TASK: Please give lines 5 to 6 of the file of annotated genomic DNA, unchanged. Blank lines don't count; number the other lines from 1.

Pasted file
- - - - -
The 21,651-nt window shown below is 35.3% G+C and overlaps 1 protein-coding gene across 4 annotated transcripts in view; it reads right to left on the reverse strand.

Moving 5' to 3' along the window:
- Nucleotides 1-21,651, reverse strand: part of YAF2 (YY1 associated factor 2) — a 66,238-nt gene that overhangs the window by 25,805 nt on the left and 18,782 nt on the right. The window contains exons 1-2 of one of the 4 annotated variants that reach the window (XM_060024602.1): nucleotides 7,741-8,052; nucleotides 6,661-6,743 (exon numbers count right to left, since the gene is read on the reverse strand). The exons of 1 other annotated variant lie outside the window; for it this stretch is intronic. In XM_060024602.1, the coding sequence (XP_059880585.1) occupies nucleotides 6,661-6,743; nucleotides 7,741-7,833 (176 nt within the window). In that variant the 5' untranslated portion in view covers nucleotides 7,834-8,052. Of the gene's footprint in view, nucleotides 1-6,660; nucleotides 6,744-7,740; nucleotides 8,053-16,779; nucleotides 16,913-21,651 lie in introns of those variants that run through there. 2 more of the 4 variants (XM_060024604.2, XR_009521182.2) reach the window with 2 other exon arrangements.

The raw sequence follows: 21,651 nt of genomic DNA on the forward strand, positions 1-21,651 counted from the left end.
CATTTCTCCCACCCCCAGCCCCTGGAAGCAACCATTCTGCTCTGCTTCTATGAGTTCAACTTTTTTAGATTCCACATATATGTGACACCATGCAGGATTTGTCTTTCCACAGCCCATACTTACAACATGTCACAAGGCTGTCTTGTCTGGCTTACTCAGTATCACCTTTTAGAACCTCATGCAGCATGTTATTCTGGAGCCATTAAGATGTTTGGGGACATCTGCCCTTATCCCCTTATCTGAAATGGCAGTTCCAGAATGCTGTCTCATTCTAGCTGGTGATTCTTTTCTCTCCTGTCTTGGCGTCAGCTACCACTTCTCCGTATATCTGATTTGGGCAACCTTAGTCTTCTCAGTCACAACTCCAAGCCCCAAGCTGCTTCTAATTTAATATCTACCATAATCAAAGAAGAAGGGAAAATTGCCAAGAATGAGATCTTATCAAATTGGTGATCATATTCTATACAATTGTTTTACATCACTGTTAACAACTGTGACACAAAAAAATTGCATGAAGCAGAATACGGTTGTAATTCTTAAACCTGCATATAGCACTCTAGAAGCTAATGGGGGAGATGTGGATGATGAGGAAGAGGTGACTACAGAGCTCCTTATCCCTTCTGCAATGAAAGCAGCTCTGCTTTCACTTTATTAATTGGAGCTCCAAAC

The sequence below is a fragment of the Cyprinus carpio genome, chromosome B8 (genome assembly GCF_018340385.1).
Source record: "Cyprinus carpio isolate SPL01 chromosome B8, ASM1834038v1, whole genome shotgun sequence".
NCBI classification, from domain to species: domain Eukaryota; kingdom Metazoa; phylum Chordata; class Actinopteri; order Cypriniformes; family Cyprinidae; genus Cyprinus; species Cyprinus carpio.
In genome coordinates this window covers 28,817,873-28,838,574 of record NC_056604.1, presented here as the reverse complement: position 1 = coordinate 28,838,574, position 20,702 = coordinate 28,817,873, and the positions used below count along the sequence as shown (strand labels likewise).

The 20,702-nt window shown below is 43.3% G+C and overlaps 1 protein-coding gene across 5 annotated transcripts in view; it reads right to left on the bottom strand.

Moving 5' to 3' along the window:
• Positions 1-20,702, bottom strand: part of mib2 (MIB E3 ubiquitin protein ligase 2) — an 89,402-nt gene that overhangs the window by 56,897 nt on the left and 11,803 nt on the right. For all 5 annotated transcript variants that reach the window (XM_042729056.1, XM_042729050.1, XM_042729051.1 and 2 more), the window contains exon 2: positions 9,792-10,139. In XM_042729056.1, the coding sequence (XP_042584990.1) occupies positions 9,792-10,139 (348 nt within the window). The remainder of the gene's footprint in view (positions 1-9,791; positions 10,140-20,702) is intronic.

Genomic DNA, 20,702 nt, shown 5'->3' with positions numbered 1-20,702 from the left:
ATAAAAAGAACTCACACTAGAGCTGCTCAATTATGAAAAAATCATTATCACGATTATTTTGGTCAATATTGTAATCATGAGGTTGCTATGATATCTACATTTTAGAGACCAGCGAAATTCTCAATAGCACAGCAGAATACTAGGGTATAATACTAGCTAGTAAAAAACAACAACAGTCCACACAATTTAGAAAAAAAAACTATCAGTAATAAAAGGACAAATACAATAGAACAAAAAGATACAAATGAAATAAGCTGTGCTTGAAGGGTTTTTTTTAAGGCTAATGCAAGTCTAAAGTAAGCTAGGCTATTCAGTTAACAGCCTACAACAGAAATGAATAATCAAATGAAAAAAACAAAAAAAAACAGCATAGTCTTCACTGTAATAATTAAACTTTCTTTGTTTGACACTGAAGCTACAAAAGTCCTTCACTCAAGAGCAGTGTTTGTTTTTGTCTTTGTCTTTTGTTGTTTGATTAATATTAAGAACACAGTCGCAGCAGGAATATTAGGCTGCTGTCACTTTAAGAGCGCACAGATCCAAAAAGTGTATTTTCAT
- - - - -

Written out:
CATTTCTCCCACCCCCAGCCCCTGGAAGCAACCATTCTGCTCTGCTTCTATGAGTTCAACTTTTTTAGATTCCACATATATGTGACACCATGCAGGATTTGTCTTTCCACAGCCCATACTTACAACATGTCACAAGGCTGTCTTGTCTGGCTTACTCAGTATCACCTTTTAGAACCTCATGCAGCATGTTATTCTGGAGCCATTAAGATGTTTGGGGACATCTGCCCTTATCCCCTTATCTGAAATGGCAGTTCCAGAATGCTGTCTCATTCTAGCTGGTGATTCTTTTCTCTCCTGTCTTGGCGTCAGCTACCACTTCTCCGTATATCTGATTTGGGCAACCTTAGTCTTCTCAGTCACAACTCCAAGCCCCAAGCTGCTTCTAATTTAATATCTACCATAATCAAAGAAGAAGGGAAAATTGCCAAGAATGAGATCTTATCAAATTGGTGATCATATTCTATACAATTGTTTTACATCACTGTTAACAACTGTGACACAAAAAAATTGCATGAAGCAGAATACGGTTGTAATTCTTAAACCTGCATATAGCACTCTAGAAGCTAATGGGGGAGATGTGGATGATGAGGAAGAGGTGACTACAGAGCTCCTTATCCCTTCTGCAATGAAAGCAGCTCTGCTTTCACTTTATTAATTGGAGCTCCAAAC

The sequence below is a fragment of the Cyprinus carpio genome, chromosome B8 (genome assembly GCF_018340385.1).